FRIDAY, Sept. 27 (HealthDay News) -- Seniors can be sharper than
young adults at making financial decisions, mostly because they can
tap into the wealth of knowledge they have accumulated over the
years, new research suggests.
Still, the findings show that older people cannot process
information quite as quickly, so it may take them longer to
understand complex financial situations, said study author Ye Li,
an assistant professor of management at the University of
Also, seniors may not have any advantage over younger people
"when it comes to novel financial decisions, like figuring out how
to invest their 401[k]s," said Li, who was with Columbia
University's Center for Decision Sciences when he worked on the
The public may assume that older people make more bad decisions
than their younger counterparts because brainpower declines with
age. In fact, Li said, the research is mixed: "Older adults seem to
be better at some types of decision-making and worse at others. We
were better trying to understand when and why older people get
better or worse at decision-making."
In this latest study, the researchers sent several rounds of
online questions to 632 participants -- 332 aged 18-29 and 300 aged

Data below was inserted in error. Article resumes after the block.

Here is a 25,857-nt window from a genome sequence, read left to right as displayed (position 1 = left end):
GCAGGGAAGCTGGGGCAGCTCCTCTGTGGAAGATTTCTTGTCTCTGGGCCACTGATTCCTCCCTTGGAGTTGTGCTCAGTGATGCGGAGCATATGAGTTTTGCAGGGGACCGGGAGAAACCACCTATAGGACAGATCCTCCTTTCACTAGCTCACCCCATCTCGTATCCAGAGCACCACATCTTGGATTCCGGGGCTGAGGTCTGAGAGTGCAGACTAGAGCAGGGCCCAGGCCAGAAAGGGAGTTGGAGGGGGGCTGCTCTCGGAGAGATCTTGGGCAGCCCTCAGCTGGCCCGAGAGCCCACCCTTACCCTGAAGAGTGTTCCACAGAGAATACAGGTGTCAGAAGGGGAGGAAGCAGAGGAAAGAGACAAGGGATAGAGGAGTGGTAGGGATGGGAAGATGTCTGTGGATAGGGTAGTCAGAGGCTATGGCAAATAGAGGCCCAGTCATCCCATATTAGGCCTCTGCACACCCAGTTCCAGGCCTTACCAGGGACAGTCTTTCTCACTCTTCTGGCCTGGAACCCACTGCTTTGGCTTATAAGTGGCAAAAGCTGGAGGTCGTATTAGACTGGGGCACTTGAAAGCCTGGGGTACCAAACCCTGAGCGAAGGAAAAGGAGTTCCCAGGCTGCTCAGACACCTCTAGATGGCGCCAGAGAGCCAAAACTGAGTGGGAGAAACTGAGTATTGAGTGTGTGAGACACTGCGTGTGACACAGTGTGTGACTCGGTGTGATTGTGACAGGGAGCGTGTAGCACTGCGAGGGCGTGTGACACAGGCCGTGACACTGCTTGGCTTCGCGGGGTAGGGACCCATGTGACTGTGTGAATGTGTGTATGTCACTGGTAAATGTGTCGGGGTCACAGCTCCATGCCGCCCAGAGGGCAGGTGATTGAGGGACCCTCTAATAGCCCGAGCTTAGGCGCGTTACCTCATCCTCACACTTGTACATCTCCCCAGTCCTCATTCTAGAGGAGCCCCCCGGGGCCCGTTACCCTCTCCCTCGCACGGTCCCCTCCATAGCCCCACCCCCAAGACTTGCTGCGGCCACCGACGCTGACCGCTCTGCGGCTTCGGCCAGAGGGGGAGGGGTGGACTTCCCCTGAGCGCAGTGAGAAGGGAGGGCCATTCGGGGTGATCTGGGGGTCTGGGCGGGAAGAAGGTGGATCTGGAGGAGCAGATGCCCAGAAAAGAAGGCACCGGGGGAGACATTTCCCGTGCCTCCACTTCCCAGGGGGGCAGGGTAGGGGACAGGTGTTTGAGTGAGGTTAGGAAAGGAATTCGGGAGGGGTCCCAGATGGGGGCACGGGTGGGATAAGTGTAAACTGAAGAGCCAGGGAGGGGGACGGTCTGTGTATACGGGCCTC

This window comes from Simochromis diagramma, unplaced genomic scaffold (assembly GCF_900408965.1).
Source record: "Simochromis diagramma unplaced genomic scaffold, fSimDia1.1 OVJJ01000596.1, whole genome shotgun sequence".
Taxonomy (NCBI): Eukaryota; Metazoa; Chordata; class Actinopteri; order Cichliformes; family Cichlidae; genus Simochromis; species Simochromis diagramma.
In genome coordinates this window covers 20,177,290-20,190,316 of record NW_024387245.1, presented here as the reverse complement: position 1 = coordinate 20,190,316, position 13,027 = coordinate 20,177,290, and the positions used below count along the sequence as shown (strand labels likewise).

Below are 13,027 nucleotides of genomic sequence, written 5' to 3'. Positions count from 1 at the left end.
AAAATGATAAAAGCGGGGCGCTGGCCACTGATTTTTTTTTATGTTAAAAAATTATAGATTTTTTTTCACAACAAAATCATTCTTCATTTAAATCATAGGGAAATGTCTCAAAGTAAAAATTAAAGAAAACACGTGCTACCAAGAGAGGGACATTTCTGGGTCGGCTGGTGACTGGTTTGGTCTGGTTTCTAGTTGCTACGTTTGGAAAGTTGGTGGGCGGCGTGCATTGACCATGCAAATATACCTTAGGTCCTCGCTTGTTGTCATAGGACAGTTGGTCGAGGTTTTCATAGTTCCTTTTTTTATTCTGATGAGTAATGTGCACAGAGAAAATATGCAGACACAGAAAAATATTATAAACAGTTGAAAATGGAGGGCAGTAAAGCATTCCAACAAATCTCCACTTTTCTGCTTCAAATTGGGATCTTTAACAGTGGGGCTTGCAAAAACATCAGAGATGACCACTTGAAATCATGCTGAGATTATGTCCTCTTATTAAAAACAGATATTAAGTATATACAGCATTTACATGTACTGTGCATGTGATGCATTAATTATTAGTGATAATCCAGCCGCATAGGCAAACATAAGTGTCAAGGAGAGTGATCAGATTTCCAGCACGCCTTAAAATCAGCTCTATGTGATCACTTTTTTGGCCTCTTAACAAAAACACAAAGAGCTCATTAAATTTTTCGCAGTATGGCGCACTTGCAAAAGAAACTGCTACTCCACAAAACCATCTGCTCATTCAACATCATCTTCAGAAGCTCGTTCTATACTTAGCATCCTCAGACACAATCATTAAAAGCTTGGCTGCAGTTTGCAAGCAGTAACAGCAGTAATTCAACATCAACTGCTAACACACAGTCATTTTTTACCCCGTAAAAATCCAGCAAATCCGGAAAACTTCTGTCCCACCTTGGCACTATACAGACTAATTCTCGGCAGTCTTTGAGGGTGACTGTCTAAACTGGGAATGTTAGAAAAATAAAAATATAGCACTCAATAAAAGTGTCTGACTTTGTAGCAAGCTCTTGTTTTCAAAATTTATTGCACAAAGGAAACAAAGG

60-82. About half of those in each group (173 in the younger group
and 163 in the older) answered the questions in all four
Among other things, the participants answered math questions,
took a vocabulary test, and considered whether it's wiser to accept
a smaller gift certificate now or wait for a larger one later. They
also answered questions that gauged their willingness to take risks
and their understanding of financial issues like debt and compound
The researchers found that the older people "performed as well
as or better than younger participants on all measured
decision-making tasks." In addition, their accumulated knowledge
appeared to make up for their lack of being as quick at processing
Paul Zak, chairman of the Center for Neuroeconomics Studies at
Claremont Graduate University, praised the study.
Overall, the findings are "great news for all of us with gray
hair," he said, because they suggest that accumulated wisdom piles
up and more than counterbalances cognitive decline.
However, he said, the research is flawed because it surveys
people only to age 82. "As a result, the authors of this study
haven't really told us much about cognitive decline and decisions,
only that most of us can likely hold out through our 60s," he said.
"This study has too few participants to have confidence for the
70-plus crowd, but other studies show slow declines, on
"I would still worry about the very old, those who have faced health problems which can impair cognition, and those who have signs of cognitive decline," Zak noted.
The study appears in the September issue of the journal
Psychology and Aging.
For details about
healthy aging, try the U.S. National Library of Medicine.
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